Dunny-Digging

Jonathan Coe

  • The Riders by Tim Winton
    Picador, 377 pp, £14.99, February 1995, ISBN 0 330 33941 9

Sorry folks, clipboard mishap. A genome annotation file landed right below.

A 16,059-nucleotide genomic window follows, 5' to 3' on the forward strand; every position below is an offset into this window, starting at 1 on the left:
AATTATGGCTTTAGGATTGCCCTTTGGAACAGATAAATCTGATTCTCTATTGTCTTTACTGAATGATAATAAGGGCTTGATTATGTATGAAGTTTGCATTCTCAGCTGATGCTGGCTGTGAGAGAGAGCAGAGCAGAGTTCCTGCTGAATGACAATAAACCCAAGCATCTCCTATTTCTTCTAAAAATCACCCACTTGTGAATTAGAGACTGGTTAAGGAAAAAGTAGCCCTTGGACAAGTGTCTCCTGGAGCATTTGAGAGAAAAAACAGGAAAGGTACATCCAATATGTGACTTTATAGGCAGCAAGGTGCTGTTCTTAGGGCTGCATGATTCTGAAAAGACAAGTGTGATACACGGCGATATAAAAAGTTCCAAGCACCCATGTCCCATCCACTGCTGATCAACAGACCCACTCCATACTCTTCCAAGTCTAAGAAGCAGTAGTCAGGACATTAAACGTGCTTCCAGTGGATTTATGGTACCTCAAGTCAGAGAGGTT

Tim Winton’s new novel is full of shit. There are references to it every three or four pages, almost: characters are forever feeling like it, or smelling of it, or coming out with it, or at least kicking it off their boots. Winton’s hero, a builder called Fred Scully, is put through some harrowing emotional paces, and as often as not they affect him primarily in the bowels, which thereby become a potent index of spiritual well-being. The well-behaved, well-regulated bowel belongs to his era of stability and marital contentment: an era that predates this novel but is alluded to nostalgically as a time when Scully was ‘a languid outhouse merchant ... who liked to plot and read and reminisce with his trousers down’. And when his spiral downwards into Hell begins – Scully arrives at Shannon Airport to collect his wife and daughter from their Australian flight, but discovers that only the daughter is there to meet him – the first symptoms manifest themselves, naturally enough, in the lavatory, where Scully takes immediate refuge and soon finds himself ‘shitting battery acid’.

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